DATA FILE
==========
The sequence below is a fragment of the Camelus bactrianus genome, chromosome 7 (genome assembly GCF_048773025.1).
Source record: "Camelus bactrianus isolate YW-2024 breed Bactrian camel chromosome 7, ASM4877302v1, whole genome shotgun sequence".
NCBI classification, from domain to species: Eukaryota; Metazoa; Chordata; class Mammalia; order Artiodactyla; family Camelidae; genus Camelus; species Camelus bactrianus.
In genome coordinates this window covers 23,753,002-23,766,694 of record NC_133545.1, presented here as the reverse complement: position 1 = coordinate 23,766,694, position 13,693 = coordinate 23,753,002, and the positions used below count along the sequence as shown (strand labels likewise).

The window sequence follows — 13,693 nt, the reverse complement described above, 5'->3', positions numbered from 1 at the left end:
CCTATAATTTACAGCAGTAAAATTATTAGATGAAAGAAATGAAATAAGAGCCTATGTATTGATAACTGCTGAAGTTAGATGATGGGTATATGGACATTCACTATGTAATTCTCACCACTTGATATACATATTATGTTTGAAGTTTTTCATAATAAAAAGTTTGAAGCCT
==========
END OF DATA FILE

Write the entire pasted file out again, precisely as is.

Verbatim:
The sequence below is a fragment of the Camelus bactrianus genome, chromosome 7 (genome assembly GCF_048773025.1).
Source record: "Camelus bactrianus isolate YW-2024 breed Bactrian camel chromosome 7, ASM4877302v1, whole genome shotgun sequence".
NCBI classification, from domain to species: Eukaryota; Metazoa; Chordata; class Mammalia; order Artiodactyla; family Camelidae; genus Camelus; species Camelus bactrianus.
In genome coordinates this window covers 23,753,002-23,766,694 of record NC_133545.1, presented here as the reverse complement: position 1 = coordinate 23,766,694, position 13,693 = coordinate 23,753,002, and the positions used below count along the sequence as shown (strand labels likewise).

The window sequence follows — 13,693 nt, the reverse complement described above, 5'->3', positions numbered from 1 at the left end:
CCTATAATTTACAGCAGTAAAATTATTAGATGAAAGAAATGAAATAAGAGCCTATGTATTGATAACTGCTGAAGTTAGATGATGGGTATATGGACATTCACTATGTAATTCTCACCACTTGATATACATATTATGTTTGAAGTTTTTCATAATAAAAAGTTTGAAGCCT